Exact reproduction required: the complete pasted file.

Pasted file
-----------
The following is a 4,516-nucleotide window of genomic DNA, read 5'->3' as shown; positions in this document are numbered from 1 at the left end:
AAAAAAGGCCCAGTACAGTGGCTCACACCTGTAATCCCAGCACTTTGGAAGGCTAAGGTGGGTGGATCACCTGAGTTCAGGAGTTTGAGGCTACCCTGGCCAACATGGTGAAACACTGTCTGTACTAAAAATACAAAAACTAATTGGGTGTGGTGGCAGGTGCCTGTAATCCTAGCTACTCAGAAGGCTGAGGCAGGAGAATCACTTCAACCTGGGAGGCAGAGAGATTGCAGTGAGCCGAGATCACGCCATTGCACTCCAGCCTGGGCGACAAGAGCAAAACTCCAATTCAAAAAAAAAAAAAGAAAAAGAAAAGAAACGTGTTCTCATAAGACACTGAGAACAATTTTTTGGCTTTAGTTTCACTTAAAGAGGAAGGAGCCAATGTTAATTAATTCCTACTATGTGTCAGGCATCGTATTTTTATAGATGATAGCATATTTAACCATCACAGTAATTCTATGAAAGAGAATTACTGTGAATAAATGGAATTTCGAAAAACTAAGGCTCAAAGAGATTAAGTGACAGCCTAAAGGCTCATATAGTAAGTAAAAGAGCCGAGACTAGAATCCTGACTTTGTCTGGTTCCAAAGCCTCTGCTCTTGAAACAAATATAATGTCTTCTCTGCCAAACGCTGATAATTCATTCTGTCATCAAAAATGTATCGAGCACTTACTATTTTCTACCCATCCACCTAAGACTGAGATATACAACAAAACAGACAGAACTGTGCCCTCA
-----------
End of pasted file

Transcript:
The following is a 4,516-nucleotide window of genomic DNA, read 5'->3' as shown; positions in this document are numbered from 1 at the left end:
AAAAAAGGCCCAGTACAGTGGCTCACACCTGTAATCCCAGCACTTTGGAAGGCTAAGGTGGGTGGATCACCTGAGTTCAGGAGTTTGAGGCTACCCTGGCCAACATGGTGAAACACTGTCTGTACTAAAAATACAAAAACTAATTGGGTGTGGTGGCAGGTGCCTGTAATCCTAGCTACTCAGAAGGCTGAGGCAGGAGAATCACTTCAACCTGGGAGGCAGAGAGATTGCAGTGAGCCGAGATCACGCCATTGCACTCCAGCCTGGGCGACAAGAGCAAAACTCCAATTCAAAAAAAAAAAAAGAAAAAGAAAAGAAACGTGTTCTCATAAGACACTGAGAACAATTTTTTGGCTTTAGTTTCACTTAAAGAGGAAGGAGCCAATGTTAATTAATTCCTACTATGTGTCAGGCATCGTATTTTTATAGATGATAGCATATTTAACCATCACAGTAATTCTATGAAAGAGAATTACTGTGAATAAATGGAATTTCGAAAAACTAAGGCTCAAAGAGATTAAGTGACAGCCTAAAGGCTCATATAGTAAGTAAAAGAGCCGAGACTAGAATCCTGACTTTGTCTGGTTCCAAAGCCTCTGCTCTTGAAACAAATATAATGTCTTCTCTGCCAAACGCTGATAATTCATTCTGTCATCAAAAATGTATCGAGCACTTACTATTTTCTACCCATCCACCTAAGACTGAGATATACAACAAAACAGACAGAACTGTGCCCTCA